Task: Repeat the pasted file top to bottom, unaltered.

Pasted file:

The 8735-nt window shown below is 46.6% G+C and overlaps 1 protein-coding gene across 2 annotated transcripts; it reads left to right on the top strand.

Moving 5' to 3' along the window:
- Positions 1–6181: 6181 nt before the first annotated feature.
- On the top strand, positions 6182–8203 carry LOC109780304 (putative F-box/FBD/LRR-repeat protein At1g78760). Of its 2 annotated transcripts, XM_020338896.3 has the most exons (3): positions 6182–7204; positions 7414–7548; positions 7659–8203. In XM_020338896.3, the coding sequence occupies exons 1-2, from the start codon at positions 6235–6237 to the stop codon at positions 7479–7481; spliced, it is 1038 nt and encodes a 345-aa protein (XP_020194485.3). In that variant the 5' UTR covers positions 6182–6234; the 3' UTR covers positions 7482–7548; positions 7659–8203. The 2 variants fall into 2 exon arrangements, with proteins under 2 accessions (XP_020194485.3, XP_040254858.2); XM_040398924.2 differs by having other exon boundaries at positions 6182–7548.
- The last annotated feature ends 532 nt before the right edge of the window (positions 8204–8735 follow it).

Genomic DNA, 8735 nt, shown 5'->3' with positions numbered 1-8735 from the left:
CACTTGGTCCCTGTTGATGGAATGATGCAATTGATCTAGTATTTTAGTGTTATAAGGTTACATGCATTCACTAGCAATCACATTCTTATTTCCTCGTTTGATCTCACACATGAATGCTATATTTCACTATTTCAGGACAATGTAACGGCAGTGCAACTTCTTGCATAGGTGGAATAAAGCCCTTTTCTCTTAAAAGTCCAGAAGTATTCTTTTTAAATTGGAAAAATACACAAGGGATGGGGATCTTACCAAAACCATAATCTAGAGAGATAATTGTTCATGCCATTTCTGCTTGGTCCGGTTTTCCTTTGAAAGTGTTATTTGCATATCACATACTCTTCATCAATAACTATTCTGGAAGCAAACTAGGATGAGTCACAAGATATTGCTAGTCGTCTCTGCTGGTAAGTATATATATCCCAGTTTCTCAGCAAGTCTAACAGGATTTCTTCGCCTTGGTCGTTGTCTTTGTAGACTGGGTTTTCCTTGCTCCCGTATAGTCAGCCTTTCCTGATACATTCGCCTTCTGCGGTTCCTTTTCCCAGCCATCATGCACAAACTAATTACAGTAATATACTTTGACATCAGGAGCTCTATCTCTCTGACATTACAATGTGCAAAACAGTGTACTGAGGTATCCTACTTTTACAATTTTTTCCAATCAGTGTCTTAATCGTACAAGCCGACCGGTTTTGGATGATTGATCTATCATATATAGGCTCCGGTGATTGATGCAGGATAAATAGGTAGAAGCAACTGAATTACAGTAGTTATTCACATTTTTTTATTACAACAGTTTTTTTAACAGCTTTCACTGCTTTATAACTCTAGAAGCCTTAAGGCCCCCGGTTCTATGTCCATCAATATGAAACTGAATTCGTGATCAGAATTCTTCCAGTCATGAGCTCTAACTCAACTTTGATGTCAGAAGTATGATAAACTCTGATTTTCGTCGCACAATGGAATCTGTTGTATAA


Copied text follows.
The 8735-nt window shown below is 46.6% G+C and overlaps 1 protein-coding gene across 2 annotated transcripts; it reads left to right on the top strand.

Moving 5' to 3' along the window:
- Positions 1–6181: 6181 nt before the first annotated feature.
- On the top strand, positions 6182–8203 carry LOC109780304 (putative F-box/FBD/LRR-repeat protein At1g78760). Of its 2 annotated transcripts, XM_020338896.3 has the most exons (3): positions 6182–7204; positions 7414–7548; positions 7659–8203. In XM_020338896.3, the coding sequence occupies exons 1-2, from the start codon at positions 6235–6237 to the stop codon at positions 7479–7481; spliced, it is 1038 nt and encodes a 345-aa protein (XP_020194485.3). In that variant the 5' UTR covers positions 6182–6234; the 3' UTR covers positions 7482–7548; positions 7659–8203. The 2 variants fall into 2 exon arrangements, with proteins under 2 accessions (XP_020194485.3, XP_040254858.2); XM_040398924.2 differs by having other exon boundaries at positions 6182–7548.
- The last annotated feature ends 532 nt before the right edge of the window (positions 8204–8735 follow it).

Genomic DNA, 8735 nt, shown 5'->3' with positions numbered 1-8735 from the left:
CACTTGGTCCCTGTTGATGGAATGATGCAATTGATCTAGTATTTTAGTGTTATAAGGTTACATGCATTCACTAGCAATCACATTCTTATTTCCTCGTTTGATCTCACACATGAATGCTATATTTCACTATTTCAGGACAATGTAACGGCAGTGCAACTTCTTGCATAGGTGGAATAAAGCCCTTTTCTCTTAAAAGTCCAGAAGTATTCTTTTTAAATTGGAAAAATACACAAGGGATGGGGATCTTACCAAAACCATAATCTAGAGAGATAATTGTTCATGCCATTTCTGCTTGGTCCGGTTTTCCTTTGAAAGTGTTATTTGCATATCACATACTCTTCATCAATAACTATTCTGGAAGCAAACTAGGATGAGTCACAAGATATTGCTAGTCGTCTCTGCTGGTAAGTATATATATCCCAGTTTCTCAGCAAGTCTAACAGGATTTCTTCGCCTTGGTCGTTGTCTTTGTAGACTGGGTTTTCCTTGCTCCCGTATAGTCAGCCTTTCCTGATACATTCGCCTTCTGCGGTTCCTTTTCCCAGCCATCATGCACAAACTAATTACAGTAATATACTTTGACATCAGGAGCTCTATCTCTCTGACATTACAATGTGCAAAACAGTGTACTGAGGTATCCTACTTTTACAATTTTTTCCAATCAGTGTCTTAATCGTACAAGCCGACCGGTTTTGGATGATTGATCTATCATATATAGGCTCCGGTGATTGATGCAGGATAAATAGGTAGAAGCAACTGAATTACAGTAGTTATTCACATTTTTTTATTACAACAGTTTTTTTAACAGCTTTCACTGCTTTATAACTCTAGAAGCCTTAAGGCCCCCGGTTCTATGTCCATCAATATGAAACTGAATTCGTGATCAGAATTCTTCCAGTCATGAGCTCTAACTCAACTTTGATGTCAGAAGTATGATAAACTCTGATTTTCGTCGCACAATGGAATCTGTTGTATAA